Opposing Views on Ravens' Draft Strategy for Wide Receivers
A pair of mock drafts came out yesterday and they couldn't be more different when looking at what the Ravens should do with their first three picks.
It's rare not to see the words "wide receiver" in any mention of the Ravens and their projected early-round selections, but that's the case in ESPN Senior Writer Todd McShay's mock draft, in which he broke down how every team can earn an "A" grade.
McShay, who constructed his draft on what he viewed as the best selection for each team "based on needs, value and availability," wrote that the Ravens should select Clemson defensive end Clelin Ferrell (Round 1, 22nd overall selection), Texas A&M running back Trayveon Williams (Round 3, 85th) and New Mexico State inside linebacker Terrill Hanks (Round 3, 102nd) in the draft, which begins April 25 in Nashville.
With his first-round pick, Beaucage selected Mississippi wide receiver A.J. Brown.
"By drafting Brown, the Ravens seem to be getting a pretty good shot at landing a long-coveted stud receiver," Beaucage wrote. "Though Brown isn't getting the same hype as Ole Miss teammate D.K. Metcalf — who became a combine phenom after posting an incredible 40-yard dash time — it is Brown who may end up being the better pro. With rock solid hands, great open-field running ability and a sharp route tree, Brown profiles as a consummate NFL receiver."
For the Ravens' first third-round pick, Beaucage went with Texas A&M center Erik McCoy.
"The team will likely have a vacancy at guard in the near future with 34-year-old Marshal Yanda entering the twilight of his career," Beaucage wrote. "With McCoy — a four-year collegiate starter — having experience at [center and left guard], his flexibility could make him a unique and much-needed asset for the Ravens' offensive line."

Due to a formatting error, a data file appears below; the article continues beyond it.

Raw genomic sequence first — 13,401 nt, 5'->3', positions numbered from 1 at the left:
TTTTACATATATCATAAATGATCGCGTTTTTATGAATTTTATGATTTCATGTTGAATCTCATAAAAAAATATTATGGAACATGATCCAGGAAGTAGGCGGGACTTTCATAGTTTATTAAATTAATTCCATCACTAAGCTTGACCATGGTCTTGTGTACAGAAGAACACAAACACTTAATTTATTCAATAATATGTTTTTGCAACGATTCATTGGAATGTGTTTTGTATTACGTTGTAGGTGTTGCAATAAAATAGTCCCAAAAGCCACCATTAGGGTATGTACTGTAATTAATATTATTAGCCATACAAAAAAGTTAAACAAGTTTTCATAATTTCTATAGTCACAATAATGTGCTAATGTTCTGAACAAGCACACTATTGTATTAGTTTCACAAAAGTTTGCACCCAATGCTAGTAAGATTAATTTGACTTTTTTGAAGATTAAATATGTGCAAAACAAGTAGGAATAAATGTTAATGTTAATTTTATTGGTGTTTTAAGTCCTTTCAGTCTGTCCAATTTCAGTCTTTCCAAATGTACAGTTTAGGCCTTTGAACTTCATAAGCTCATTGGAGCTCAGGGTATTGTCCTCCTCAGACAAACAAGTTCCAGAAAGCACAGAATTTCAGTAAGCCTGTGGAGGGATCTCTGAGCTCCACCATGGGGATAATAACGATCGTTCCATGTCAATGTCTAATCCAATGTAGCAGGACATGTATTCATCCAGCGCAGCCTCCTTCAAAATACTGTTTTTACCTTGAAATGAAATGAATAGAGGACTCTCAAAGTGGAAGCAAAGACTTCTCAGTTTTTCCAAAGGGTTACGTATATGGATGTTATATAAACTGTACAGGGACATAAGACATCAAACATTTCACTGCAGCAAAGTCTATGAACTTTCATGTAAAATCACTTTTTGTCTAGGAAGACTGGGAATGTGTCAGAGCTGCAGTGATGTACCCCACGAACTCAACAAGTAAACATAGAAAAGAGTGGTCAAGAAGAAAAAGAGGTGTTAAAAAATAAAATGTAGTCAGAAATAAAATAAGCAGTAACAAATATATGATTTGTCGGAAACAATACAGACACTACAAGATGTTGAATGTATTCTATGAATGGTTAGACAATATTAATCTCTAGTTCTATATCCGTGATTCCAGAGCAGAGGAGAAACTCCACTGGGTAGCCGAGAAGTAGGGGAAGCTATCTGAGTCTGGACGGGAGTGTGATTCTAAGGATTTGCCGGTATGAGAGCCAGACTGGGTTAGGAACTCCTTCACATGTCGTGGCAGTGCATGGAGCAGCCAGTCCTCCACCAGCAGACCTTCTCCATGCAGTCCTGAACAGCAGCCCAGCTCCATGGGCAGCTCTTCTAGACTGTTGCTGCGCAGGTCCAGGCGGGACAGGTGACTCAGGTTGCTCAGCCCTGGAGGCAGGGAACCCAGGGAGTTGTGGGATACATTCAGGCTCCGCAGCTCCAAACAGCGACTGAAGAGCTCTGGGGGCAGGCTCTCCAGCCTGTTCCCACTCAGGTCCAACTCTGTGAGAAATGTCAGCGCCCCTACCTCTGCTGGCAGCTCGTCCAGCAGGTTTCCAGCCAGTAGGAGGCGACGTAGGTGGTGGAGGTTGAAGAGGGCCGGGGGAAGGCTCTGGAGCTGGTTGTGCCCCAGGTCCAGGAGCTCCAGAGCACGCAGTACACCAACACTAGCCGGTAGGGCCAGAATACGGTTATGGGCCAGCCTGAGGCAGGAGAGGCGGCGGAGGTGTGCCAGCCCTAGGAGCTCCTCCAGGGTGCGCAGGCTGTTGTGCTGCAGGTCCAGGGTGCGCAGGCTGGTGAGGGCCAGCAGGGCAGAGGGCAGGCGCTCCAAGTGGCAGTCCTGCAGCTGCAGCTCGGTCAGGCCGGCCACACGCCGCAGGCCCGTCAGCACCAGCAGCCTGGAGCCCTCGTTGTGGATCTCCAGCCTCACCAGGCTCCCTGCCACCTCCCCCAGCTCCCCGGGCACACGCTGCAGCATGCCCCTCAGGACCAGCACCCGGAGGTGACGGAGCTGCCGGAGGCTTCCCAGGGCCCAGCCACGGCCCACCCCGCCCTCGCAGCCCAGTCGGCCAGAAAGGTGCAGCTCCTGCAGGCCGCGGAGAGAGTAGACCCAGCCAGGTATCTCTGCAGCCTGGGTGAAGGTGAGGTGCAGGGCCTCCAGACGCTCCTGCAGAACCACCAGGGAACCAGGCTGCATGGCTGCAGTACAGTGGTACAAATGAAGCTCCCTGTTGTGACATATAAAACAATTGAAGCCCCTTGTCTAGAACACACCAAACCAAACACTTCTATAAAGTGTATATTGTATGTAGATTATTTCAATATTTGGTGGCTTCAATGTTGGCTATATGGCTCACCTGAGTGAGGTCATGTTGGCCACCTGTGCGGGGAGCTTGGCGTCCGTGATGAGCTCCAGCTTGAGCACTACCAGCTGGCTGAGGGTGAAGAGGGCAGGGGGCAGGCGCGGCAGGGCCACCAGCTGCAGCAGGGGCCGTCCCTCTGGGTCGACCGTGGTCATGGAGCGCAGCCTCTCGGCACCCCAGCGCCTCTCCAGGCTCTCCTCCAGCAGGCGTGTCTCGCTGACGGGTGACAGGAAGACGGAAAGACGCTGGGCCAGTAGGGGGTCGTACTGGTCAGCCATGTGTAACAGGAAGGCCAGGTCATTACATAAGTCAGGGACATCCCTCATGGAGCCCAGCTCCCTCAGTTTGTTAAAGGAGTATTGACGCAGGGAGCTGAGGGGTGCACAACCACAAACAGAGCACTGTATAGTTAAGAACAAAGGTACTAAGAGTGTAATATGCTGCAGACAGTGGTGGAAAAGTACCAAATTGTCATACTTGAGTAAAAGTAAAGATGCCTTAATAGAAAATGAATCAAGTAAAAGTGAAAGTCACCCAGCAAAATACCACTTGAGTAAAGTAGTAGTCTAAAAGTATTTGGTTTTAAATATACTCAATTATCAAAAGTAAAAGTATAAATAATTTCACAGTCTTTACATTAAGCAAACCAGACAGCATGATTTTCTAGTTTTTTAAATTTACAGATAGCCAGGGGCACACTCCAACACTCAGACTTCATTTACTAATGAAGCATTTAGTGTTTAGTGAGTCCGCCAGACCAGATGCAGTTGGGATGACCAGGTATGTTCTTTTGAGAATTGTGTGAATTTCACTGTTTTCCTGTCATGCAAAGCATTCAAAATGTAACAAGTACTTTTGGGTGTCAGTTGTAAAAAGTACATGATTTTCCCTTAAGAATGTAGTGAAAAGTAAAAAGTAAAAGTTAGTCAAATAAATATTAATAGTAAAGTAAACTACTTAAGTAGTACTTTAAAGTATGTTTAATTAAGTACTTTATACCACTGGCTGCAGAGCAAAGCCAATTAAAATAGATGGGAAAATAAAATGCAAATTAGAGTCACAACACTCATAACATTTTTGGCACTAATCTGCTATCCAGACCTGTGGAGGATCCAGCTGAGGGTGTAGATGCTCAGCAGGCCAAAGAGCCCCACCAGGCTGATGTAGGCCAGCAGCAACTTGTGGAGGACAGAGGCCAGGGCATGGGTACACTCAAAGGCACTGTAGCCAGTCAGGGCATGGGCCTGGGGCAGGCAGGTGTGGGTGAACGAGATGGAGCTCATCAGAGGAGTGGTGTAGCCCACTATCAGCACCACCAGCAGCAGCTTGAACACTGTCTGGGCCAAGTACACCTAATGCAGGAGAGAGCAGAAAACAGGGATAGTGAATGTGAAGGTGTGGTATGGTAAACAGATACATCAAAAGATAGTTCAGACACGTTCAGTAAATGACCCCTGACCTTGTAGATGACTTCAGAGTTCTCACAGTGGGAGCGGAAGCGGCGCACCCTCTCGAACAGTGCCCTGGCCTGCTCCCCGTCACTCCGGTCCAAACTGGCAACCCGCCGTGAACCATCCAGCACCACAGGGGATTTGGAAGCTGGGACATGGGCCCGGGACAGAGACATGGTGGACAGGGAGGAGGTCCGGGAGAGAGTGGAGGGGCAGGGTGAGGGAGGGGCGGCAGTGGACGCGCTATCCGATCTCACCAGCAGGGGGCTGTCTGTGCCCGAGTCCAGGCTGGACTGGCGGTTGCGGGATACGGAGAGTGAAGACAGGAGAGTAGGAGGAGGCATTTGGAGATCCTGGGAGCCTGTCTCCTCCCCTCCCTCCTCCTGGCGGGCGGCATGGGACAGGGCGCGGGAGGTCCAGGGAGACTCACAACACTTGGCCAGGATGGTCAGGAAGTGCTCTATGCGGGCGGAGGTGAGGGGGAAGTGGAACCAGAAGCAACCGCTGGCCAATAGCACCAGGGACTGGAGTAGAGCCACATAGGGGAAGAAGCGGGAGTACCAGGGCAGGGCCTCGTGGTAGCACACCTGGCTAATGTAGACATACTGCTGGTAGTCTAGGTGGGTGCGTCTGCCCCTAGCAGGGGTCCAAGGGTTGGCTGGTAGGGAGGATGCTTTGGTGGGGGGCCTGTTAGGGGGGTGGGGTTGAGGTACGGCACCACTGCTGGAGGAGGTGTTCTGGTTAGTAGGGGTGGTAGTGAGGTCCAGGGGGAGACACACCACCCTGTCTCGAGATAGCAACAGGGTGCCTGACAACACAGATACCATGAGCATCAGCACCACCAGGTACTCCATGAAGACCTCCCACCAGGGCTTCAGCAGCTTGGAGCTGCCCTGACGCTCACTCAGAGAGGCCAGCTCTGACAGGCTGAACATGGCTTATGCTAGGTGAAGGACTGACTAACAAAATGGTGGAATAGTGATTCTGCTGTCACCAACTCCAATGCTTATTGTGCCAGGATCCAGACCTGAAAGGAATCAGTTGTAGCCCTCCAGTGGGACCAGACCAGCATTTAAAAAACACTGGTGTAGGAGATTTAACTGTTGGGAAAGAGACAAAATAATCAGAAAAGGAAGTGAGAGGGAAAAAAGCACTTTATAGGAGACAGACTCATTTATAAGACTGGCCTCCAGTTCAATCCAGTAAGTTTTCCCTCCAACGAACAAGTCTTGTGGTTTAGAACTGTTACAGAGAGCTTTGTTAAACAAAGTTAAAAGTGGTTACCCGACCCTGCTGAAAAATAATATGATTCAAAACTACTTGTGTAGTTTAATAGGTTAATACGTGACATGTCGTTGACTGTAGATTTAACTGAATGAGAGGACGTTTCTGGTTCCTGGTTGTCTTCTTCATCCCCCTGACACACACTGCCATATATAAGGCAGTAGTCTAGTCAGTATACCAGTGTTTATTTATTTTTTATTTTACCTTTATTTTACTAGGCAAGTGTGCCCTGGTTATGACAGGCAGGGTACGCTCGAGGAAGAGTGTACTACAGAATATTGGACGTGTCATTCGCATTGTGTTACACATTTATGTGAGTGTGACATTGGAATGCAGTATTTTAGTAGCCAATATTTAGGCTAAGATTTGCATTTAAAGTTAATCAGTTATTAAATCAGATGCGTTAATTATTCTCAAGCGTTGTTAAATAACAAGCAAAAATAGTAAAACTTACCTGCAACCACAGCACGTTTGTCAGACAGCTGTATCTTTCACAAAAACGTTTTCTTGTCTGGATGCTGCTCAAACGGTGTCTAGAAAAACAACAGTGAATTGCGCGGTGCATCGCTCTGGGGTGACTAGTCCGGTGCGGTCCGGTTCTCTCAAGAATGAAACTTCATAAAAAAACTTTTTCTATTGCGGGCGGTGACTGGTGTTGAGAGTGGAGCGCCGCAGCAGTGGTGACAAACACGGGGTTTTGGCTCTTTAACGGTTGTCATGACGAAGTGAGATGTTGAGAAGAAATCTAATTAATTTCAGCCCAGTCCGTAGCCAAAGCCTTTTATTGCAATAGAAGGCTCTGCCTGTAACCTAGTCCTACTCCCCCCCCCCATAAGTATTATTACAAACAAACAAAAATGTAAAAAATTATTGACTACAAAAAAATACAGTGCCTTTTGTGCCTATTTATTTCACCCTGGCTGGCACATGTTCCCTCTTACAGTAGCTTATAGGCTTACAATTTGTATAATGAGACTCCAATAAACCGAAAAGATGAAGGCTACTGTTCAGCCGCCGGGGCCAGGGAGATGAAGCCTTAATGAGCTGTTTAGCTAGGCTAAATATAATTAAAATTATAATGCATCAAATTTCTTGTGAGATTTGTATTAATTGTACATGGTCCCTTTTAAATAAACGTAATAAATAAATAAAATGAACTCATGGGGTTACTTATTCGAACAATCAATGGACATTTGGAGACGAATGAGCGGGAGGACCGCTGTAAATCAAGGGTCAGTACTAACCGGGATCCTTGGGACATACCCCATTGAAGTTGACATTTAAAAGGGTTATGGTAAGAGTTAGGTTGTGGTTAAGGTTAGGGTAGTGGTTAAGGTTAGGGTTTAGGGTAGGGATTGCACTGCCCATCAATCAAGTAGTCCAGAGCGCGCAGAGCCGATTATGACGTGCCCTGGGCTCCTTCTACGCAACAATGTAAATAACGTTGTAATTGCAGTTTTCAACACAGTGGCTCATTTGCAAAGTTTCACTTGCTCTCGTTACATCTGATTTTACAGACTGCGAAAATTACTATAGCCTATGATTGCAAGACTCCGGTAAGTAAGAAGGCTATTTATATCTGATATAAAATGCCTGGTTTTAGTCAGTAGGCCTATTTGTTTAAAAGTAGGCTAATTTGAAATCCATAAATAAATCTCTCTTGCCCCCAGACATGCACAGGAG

It's worth noting that NFL.com analyst Daniel Jeremiah's mock draft has McCoy going late in the first round. The Baltimore Sun's Childs Walker also listed McCoy as a potential first-round target for the Ravens in his draft preview on offensive linemen.
Massachusetts wide receiver Andy Isabella was Beaucage's other third-round selection for the Ravens.
"Though he stands in at only 5-foot-9 and 188 pounds, Isabella makes up for it with a blazing 4.31 40-yard dash," Beaucage wrote. "In his time at Massachusetts, Isabella proved to be both an adept slot and downfield receiver and received national attention when he torched Georgia for 219 yards and two TDs on 15 receptions last season."
Contrary to Beaucage's sentiment that Isabella's size shouldn't be an issue for the Ravens, Sports Illustrated's Andy Benoit and Gary Gramling believe size just might matter.
"Whoever they find must have enough girth and toughness to block; offensive coordinator Greg Roman's creative run designs can't flourish unless defenders are handled on the perimeter," wrote Benoit and Gramling, who assessed that wide receiver is the Ravens' biggest need. "This doesn't mean the Ravens need big receivers, per se, but they could shy away from small receivers."